Tea Love: Instilling a Love of Tea, One Sip At A Time

The Idea Of Old – Tea Dying

One of my friends has been in full-blown wedding mode as of late, purchasing her dress, veil, etc, in order to prepare for her big day (date TBA).   As we sat in her room and she modeled all the frilly laces and dainty satins in front of me, she said excitedly, “And I have your next blog!”

“Oh?” I asked.   I write about tea, not weddings…

“We’re going to tea dye my veil and shoes!”

Well, she proved me wrong; she did provide me my latest blog!   While we have yet to dye her shoes and veil, I am sure that will be a blog for later.   However, I do want to talk about the process of dying items with tea.

The idea of dying fabric with tea is to give it an antiquated look, allowing for a pleasant beige hue.   The process is generally forgiving, so long as you are not aiming for a very particular shade.   If you are, make sure you hover over the fabric, checking it every so often to be sure that it is the shade you want.   You can always go darker but it is much harder to go lighter, is a general rule of thumb for all crafts.

First, find the fabric that you want to use.   Natural fabrics, such as cotton and muslin, work best.   If you can, get a test sample and work on that first.   The worst thing is ruining a nice blouse because you thought the fabric would take well to the tea and it… well… didn’t.   While tea can be washed out with a bit of bleach, I am sure that you want to avoid that route and, at the same time, avoid doing an unnecessary load of laundry.

Make sure that the fabric is nice and clean to get proper results.

Now, make a whole boat-load of tea!   Throw hot water into a bowl (avoid any materials that might react with the tea, such as copper, to avoid getting an unwanted result) and add 3-5 tea bags to brew yourself a bowl.   If you are doing a lot of fabric, I have read that you can put your washing machine on the hot water cycle and add 5-10 tea bags for similar results.   However, as that sounds risky for the machine (if anything goes wrong, you will be out $200-$500), I would not highly recommend that.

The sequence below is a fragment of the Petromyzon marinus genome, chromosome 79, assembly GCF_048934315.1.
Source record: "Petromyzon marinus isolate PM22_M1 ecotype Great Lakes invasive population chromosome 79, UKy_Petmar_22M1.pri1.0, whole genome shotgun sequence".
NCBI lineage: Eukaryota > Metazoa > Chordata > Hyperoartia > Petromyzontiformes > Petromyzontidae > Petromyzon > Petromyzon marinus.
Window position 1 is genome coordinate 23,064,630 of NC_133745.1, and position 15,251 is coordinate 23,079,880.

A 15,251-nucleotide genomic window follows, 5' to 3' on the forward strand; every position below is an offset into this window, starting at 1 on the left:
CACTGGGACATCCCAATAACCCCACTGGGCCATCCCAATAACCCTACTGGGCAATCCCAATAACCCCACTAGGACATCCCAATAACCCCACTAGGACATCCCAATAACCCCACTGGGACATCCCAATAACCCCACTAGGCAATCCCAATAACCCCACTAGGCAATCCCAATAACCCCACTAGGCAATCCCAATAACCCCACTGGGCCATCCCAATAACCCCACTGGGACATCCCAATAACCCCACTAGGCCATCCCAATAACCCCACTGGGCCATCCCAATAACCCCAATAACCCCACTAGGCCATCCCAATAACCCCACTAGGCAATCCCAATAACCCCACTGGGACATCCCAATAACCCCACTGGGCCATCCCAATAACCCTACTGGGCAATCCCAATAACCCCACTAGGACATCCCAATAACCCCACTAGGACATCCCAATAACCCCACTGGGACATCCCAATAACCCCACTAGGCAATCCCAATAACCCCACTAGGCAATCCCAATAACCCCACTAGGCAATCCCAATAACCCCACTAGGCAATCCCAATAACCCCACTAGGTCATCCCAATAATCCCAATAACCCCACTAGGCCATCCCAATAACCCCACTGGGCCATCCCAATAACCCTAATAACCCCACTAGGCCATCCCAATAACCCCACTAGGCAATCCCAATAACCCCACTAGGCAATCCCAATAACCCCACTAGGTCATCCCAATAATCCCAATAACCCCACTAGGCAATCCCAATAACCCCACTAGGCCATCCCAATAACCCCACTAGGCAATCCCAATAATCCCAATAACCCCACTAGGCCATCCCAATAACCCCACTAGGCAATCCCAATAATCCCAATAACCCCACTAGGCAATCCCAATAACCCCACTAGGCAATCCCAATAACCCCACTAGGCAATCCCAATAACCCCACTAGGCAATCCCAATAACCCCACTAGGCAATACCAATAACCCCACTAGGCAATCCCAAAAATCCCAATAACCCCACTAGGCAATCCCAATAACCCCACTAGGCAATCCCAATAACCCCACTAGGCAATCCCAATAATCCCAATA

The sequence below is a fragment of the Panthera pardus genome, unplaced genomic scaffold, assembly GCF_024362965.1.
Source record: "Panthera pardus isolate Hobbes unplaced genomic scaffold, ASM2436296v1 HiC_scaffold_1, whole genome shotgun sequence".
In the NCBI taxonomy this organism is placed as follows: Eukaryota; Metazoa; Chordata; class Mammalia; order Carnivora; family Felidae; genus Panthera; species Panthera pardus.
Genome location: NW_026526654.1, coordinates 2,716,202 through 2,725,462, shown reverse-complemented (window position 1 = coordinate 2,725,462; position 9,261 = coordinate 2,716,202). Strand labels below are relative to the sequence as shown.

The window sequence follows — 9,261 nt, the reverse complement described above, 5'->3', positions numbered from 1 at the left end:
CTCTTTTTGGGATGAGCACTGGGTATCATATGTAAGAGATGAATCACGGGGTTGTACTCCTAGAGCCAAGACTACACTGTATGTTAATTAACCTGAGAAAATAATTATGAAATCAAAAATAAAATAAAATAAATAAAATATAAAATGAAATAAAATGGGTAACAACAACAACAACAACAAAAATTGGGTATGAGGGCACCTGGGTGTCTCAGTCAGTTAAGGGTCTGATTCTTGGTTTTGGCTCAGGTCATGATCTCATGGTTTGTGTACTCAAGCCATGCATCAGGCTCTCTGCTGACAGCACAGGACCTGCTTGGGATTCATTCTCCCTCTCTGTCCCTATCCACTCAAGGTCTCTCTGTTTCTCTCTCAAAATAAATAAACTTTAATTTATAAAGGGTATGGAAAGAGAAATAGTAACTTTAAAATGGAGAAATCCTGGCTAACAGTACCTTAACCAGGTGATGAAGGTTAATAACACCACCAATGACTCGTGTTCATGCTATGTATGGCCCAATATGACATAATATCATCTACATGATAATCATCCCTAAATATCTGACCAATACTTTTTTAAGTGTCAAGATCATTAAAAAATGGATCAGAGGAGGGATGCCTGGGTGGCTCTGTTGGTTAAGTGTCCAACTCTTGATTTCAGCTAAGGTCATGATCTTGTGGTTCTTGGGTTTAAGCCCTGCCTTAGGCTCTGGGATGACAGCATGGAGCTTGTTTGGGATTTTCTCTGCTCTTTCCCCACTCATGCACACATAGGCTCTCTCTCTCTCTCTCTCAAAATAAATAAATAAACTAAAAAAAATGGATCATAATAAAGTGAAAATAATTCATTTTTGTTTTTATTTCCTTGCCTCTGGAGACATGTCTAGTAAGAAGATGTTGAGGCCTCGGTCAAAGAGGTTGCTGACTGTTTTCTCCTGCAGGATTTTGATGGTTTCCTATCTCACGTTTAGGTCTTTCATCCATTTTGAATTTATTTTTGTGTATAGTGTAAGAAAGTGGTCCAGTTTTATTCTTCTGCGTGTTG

Just like an Easter egg, dump in your fabric and ensure that all parts you want dyed are covered.   Swirl it around a bit and make sure all the air bubbles are released as well.   You can also dab it on like a wood stain in order to gain a blotchy effect, spray it on for a speckled effect or even paint on the tea.   Warning that, no matter what, you will never get that perfect, “even” shade throughout the fabric.

Such a Gorgeous, Rich Auburn Color!

Such a Gorgeous, Rich Auburn Color!

Every ten minutes, pull your fabric out of your “dye” and see the shade.   Want darker?   Leave it in for longer.   Fora faint stain, 20 minutes should suffice.   For a dark stain, you might want to put it in for an overnight soak.

When you get the shade that you want, rinse the fabric a few times so that the stain stays but you’re not still soaking it.   Hang it up to dry.

In order to keep your lovely stain, make sure that you hand-wash this particular fabric.   Also make sure you use a light soap instead of a heavy detergent that might strip away all of your hard work.

An Example of the Finished Product

An Example of the Finished Product

Keep in mind that, while I did research this relatively simple process, I have not tried it myself.   Practice with caution and do the best you can!   You might want to have a party later to sip up all of that left-over tea, too…

Did you give this process a try?   Post your photos here or on Tea Love’s Facebook page for all to see!

Once I get to dyeing with my friend, I will be sure to post some photos as well.

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